- 8. pitched his tent there. And there Isaac’s servants dug a well. Isaac’s response began with worship, building an altar and calling on the name of the Lord, but then moved into faith based action as he pitched his tent and dug yet another well, claiming the land promised to him by God. Mathews writes, p.412, “Three actions by Isaac show his determination to remain in the land and the object of God’s favor. He first erected an altar of worship, which passed on the tradition and worship of his father (12:7,8; 13:4,18; 22:9). Second, ‘pitching his tent’ meant he established his residence in the vicinity (cf. 12:8; 33:19; 35:21; Judg 4:11). Third, his servants sought water for his new habitation, digging a well.”
- B. Vss26-31, The World Acknowledges the LORD Is with Isaac
- 1. Prov.16:7 When a man’s ways please the Lord, he makes even his enemies to be at peace with him.
- 2. Abimelech went to him- this was a surprise visit it seems, as Isaac’s response was, “Why have you come to me, seeing that you hate me and have sent me away from you?” They did seem to treat Isaac disrespectfully, but Isaac did lie to them about his wife for a long time and he was prospering in a miraculous manner in their midst. They operated out of fear and jealousy and spitefully fought over the water. So why DOES Abimelech suddenly show up and seek a peace treaty? The only evidence that the text gives us comes from Abimelech’s own mouth, “We see plainly that the LORD has been with you.” This could be a bit of remorse on his part for how his people treated Isaac, Abimelech’s conduct has been exemplary. It could be that when Isaac moved away, they experienced some kind of a disaster that they linked with the departure of Isaac and the Lord’s blessings with him.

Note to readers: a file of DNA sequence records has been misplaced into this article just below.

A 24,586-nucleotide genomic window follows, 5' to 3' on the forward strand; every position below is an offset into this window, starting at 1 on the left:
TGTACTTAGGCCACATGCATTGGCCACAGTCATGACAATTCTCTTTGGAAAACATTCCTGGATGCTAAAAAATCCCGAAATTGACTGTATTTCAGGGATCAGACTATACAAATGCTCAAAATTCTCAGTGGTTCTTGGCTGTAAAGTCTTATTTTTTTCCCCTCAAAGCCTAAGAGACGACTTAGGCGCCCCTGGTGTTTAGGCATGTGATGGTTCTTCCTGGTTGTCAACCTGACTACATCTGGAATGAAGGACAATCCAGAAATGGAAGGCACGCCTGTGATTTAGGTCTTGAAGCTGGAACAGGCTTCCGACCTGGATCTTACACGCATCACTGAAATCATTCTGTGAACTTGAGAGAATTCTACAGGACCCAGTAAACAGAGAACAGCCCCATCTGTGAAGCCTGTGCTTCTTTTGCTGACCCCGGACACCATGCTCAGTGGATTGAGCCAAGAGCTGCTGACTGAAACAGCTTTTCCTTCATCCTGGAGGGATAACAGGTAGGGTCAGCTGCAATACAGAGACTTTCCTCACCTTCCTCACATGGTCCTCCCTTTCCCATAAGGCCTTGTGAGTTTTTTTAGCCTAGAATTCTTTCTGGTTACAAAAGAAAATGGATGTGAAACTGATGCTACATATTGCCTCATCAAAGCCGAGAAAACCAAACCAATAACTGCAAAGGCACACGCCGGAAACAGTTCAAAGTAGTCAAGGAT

- 3. There has tended to be a prosperity that is related to the Jews historically that has engendered the same kind of hate. Wherever the Jews have gone in the world, they have tended to be an industrious and prosperous people, earning the scorn and wrath of those around them due to their peculiar culture and religion, but also due to their prosperity. Even today amongst the world and anti-Semites there are constant references to the Jewish bankers, Jewish Hollywood elites or Media elites- all rich and powerful. This antipathy towards the descendants of Isaac is irrational and based on fear, envy, and godlessness. One can look at Israel today with its modern, prosperous and technological society with much liberty and compare it with what the land was like 65 years ago, and with what the lands around them are like.